English fizz and Lafite served at state banquet
The wines served at last night’s state banquet to mark the visit of US president Donald Trump included both classic French domaines and rising English names alike.
Members of the royal family, British and American politicians, ambassadors and trade and industry leaders attended the dinner at Buckingham Palace last night (3 June). The last state visit by a US president was Barack Obama in 2011.
The menu began with steamed fillet of halibut with a watercress mousse, asparagus and a chervil sauce, followed by new season lamb from the Windsor estate with herb stuffing, spring vegetables and a Port sauce and finished with a strawberry sable and lemon verbena cream.
Five wines were served in total, two of them English. These were the Windsor Great Park 2014 – a small vineyard planted in Windsor Great Park – and Hambledon Classic Cuvée Rosé non-vintage from Hampshire.
With the rise of the UK wine industry both the royal family and British government have begun including English and Welsh wine into their wine repertoire. HRH the Duchess of Cornwall, is the patroness of the UK wine industry and president of the Wines of Great Britain association.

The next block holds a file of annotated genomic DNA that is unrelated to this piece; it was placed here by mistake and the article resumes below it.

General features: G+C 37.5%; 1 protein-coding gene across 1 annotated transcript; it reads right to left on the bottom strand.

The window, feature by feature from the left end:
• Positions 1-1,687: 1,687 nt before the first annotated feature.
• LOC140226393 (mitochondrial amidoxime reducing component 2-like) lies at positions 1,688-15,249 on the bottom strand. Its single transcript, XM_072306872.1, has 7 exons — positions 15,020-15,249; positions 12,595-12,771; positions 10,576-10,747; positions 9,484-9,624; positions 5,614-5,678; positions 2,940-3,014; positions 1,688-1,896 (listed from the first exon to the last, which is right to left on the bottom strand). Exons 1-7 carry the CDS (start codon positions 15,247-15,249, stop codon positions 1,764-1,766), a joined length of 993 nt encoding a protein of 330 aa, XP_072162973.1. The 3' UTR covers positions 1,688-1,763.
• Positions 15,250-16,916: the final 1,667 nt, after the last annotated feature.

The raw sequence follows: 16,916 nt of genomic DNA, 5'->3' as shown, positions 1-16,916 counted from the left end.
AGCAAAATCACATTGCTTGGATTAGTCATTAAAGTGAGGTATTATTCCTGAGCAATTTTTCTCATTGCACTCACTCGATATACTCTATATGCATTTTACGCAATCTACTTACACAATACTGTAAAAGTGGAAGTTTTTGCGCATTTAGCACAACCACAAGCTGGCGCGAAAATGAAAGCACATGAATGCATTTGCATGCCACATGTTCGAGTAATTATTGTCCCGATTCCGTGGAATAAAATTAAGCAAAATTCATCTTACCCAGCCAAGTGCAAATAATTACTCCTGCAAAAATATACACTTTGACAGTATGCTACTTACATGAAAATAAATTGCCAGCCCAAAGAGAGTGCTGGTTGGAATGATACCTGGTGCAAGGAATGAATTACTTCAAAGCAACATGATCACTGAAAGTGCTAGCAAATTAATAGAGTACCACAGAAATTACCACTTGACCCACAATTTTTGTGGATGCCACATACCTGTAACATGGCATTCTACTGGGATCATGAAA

Served alongside the other dishes were a 2014 Chassagne Montrachet 1er cru Morgeot by Louis Jadot, 1990 Château Lafite and Churchill’s 1985 vintage Port.
In total 1,020 glasses were provided for the 170 guests.
With the 75th anniversary of Operation Overlord taking place this week, both the Queen and president Trump referenced the ties of alliance and friendship between the United States and United Kingdom.
The business of choosing appropriate wines for visiting foreign dignitaries is a rather intriguing diplomatic undercurrent.
Serving wines and other drinks perceived as ‘cheap’ can be perceived as a sly insult to the visitor and shaming for the host nation, while any host that neglects to serve some of its country’s own wines can bring down the wrath and ire of the domestic industry and suggestions of a lack of patriotic pride on the part of the government.
Of course with president Trump this conundrum is somewhat side-stepped by virtue of his being tee-total.